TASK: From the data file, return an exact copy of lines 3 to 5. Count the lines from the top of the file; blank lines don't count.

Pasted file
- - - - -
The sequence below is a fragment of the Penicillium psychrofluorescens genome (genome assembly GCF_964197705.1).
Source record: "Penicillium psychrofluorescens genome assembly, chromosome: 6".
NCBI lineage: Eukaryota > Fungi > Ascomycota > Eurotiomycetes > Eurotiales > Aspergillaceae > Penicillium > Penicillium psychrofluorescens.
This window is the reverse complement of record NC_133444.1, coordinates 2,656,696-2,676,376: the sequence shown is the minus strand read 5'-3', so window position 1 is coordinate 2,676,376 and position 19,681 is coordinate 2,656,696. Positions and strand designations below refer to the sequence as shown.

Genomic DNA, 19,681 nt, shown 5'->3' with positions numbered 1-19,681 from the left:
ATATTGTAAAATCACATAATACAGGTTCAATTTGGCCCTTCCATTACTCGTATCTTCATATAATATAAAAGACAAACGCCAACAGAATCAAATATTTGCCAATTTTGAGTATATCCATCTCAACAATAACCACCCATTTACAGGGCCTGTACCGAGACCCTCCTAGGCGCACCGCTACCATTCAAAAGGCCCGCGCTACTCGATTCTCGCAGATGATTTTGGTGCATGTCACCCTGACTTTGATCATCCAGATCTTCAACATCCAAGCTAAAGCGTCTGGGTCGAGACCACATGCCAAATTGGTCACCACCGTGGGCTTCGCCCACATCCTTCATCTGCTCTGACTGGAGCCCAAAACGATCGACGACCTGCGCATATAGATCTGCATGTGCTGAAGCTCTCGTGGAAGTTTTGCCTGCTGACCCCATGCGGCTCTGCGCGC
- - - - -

NCBI lineage: Eukaryota > Fungi > Ascomycota > Eurotiomycetes > Eurotiales > Aspergillaceae > Penicillium > Penicillium psychrofluorescens.
This window is the reverse complement of record NC_133444.1, coordinates 2,656,696-2,676,376: the sequence shown is the minus strand read 5'-3', so window position 1 is coordinate 2,676,376 and position 19,681 is coordinate 2,656,696. Positions and strand designations below refer to the sequence as shown.

Genomic DNA, 19,681 nt, shown 5'->3' with positions numbered 1-19,681 from the left: